Judge Blocks New Ark. Panhandling Law


FAYETTEVILLE, Ark. — A federal judge on Wednesday blocked Arkansas’ current law that targets panhandling, according to the American Civil Liberties Union. 

The ACLU filed its lawsuit against an Arkansas law that targets ‘aggressive’ panhandling in August, saying the legislation violated the First Amendment. 

“There are myriad other laws already in existence in Arkansas that deal with public safety concerns, which do not implicate the first amendment rights of people. So I don’t think that’s a valid justification I think that’s an excuse,” said Bettina Brownstein, lead attorney for the ACLU. 

This is the second panhandling law that the ACLU has targeted in Arkansas. The state’s previous panhandling law was struck down by the courts in 2016. The courts ruled the law was “too broad” in its approach to regulating panhandling. 

Now, U.S. District Judge Billy Roy Wilson has granted a preliminary injunction against the state’s current law, sponsored by Rep. Charlie Collins, R-Fayetteville, in 2017, the ACLU said. That law is Act 847, and Wilson specifically enjoined the state from enforcing section 5-71-213(a)(3).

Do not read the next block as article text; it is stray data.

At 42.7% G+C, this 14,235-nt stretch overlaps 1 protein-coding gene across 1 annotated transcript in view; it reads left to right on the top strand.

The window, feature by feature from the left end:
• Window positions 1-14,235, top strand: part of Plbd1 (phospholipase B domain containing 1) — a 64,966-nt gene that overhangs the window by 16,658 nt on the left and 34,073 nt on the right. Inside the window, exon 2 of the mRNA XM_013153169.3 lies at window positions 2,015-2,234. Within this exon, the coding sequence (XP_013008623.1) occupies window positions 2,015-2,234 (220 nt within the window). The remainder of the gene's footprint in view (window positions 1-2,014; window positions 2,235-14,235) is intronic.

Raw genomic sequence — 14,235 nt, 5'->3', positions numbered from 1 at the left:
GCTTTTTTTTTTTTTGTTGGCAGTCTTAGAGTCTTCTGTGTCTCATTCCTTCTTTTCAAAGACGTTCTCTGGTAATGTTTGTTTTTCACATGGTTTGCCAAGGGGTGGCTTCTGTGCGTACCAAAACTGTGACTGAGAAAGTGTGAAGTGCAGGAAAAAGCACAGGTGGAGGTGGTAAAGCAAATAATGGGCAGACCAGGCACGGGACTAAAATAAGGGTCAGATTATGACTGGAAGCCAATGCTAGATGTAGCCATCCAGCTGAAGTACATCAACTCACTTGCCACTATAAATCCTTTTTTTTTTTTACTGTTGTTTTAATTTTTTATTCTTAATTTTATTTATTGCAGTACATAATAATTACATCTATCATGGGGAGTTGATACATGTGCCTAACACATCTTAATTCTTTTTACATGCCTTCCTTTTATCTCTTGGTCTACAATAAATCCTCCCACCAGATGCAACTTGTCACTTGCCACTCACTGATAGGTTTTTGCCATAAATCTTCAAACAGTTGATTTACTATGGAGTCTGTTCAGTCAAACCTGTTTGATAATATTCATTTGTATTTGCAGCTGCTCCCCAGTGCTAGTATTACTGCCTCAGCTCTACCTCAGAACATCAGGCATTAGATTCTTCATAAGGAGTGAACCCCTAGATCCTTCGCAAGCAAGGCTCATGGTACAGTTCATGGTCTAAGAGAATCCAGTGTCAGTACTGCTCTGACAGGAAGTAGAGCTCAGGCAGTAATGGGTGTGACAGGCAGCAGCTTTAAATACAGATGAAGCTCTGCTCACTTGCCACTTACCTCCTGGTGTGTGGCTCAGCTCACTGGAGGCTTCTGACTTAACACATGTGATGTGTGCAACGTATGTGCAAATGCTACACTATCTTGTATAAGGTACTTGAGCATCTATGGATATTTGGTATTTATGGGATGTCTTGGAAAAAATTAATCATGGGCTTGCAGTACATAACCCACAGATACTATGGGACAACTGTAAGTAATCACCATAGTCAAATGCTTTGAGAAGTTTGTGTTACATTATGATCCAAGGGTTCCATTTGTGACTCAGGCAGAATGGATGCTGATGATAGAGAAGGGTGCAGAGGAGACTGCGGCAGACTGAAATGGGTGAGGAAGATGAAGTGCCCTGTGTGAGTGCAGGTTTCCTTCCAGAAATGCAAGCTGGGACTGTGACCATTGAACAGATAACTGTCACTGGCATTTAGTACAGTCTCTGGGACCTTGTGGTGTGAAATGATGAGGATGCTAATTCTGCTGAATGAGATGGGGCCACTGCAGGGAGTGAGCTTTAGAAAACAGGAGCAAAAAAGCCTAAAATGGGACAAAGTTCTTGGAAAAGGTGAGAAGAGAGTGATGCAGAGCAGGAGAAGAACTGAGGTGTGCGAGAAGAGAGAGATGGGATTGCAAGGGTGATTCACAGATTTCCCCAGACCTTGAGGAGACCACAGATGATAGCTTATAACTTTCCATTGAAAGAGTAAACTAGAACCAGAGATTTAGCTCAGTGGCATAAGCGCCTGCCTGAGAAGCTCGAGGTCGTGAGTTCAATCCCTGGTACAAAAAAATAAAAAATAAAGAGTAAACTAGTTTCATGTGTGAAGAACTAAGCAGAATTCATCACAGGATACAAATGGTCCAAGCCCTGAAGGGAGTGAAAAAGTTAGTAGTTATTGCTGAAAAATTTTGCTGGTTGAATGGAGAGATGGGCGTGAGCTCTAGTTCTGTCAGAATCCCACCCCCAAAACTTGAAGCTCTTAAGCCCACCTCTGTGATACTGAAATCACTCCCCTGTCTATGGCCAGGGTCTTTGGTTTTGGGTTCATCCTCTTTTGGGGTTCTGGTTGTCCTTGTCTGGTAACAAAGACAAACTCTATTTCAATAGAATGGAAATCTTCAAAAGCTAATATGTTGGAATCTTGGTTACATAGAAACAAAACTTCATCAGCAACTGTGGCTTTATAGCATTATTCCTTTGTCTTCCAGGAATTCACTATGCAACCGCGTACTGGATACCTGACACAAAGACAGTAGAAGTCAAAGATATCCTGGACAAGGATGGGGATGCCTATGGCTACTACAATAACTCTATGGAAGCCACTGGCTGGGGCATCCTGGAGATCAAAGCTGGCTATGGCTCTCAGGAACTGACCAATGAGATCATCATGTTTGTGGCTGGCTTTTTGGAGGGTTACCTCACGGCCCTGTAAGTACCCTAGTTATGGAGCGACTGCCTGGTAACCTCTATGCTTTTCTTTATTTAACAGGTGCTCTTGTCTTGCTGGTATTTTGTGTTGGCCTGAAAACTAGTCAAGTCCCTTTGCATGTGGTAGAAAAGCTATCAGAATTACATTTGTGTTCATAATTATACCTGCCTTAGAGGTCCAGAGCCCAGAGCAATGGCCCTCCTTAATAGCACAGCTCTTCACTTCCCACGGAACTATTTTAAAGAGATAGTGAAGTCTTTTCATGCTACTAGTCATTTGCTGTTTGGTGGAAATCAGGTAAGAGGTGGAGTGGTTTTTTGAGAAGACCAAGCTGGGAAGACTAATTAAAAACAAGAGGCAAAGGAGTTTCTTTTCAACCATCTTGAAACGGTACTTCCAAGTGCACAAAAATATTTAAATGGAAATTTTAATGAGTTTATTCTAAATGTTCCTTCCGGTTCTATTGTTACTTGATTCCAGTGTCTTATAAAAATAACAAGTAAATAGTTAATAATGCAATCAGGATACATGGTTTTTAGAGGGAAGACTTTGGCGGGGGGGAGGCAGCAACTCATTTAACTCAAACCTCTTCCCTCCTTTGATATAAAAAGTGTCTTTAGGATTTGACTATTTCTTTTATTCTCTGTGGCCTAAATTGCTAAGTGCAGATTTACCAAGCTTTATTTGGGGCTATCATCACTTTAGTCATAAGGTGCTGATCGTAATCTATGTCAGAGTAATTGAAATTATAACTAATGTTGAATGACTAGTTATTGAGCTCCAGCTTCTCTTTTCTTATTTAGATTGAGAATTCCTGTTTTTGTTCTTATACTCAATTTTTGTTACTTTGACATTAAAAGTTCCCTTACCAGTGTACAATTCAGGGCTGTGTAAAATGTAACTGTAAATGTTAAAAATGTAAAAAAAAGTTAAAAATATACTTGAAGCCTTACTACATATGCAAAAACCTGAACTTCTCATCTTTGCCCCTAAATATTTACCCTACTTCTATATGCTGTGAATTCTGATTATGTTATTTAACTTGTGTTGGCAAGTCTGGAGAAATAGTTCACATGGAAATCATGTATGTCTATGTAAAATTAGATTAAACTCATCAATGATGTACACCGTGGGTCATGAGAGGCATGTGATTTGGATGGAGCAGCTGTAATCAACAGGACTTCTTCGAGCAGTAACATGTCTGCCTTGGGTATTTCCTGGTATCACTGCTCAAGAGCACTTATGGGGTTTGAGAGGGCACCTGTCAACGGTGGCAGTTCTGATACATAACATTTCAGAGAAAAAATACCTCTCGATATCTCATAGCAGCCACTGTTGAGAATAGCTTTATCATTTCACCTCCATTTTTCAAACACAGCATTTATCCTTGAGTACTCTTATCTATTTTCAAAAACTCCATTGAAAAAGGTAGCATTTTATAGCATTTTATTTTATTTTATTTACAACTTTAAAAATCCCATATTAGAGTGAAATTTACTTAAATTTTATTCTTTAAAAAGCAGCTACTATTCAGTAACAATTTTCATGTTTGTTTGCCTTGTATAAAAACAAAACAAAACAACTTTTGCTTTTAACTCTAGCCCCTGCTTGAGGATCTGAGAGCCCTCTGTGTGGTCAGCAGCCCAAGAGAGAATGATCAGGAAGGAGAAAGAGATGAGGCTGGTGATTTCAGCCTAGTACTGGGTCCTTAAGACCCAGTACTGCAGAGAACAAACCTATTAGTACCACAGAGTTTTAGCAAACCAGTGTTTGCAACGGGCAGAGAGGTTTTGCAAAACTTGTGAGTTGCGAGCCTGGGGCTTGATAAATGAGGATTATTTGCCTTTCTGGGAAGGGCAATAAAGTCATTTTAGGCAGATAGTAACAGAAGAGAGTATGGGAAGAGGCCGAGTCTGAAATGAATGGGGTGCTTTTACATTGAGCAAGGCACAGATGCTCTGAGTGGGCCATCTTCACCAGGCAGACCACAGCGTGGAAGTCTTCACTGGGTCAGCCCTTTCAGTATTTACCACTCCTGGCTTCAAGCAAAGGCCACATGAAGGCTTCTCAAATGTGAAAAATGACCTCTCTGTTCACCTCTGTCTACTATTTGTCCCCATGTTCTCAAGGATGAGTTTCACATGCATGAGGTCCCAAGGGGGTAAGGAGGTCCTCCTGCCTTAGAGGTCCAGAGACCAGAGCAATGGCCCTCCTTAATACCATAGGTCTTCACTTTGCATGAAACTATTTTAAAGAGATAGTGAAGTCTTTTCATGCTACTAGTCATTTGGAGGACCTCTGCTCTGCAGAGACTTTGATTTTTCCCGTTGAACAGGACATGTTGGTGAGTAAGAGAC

That portion of the law states, “A person commits the offense of loitering if he or she: lingers or remains on a sidewalk, roadway or public right-of-way, in a public parking lot or public transportation vehicle or facility or on private property, for the purpose of asking for anything as charity or a gift in a harassing or threatening manner, in a way likely to cause alarm to the other person or under circumstances creating a traffic hazard or impediment.” 

Roy called the law “plainly unconstitional.” He also said the state failed to “satisfy the rigorous constitutional standards that apply when government attempts to regulate expression based on its content.”

To see his full ruling, click here

“Well we all got a right, I mean you don’t know what a person’s situation is, so I mean you really can’t try to take that away from them, as long as we’re not out here hurting people.” said one Fayetteville panhandler.  

Collins released the following statement:

“In his ruling the judge said there are already laws on the Arkansas books that prevent disorderly, dangerous and threatening conduct in general and other laws to keep people out of roadways. So I’m going to try it his way by talking to law enforcement about their ability to use the existing laws the judge cites to protect our citizens from abusive behavior. We’ll see how that goes as a next step.” 

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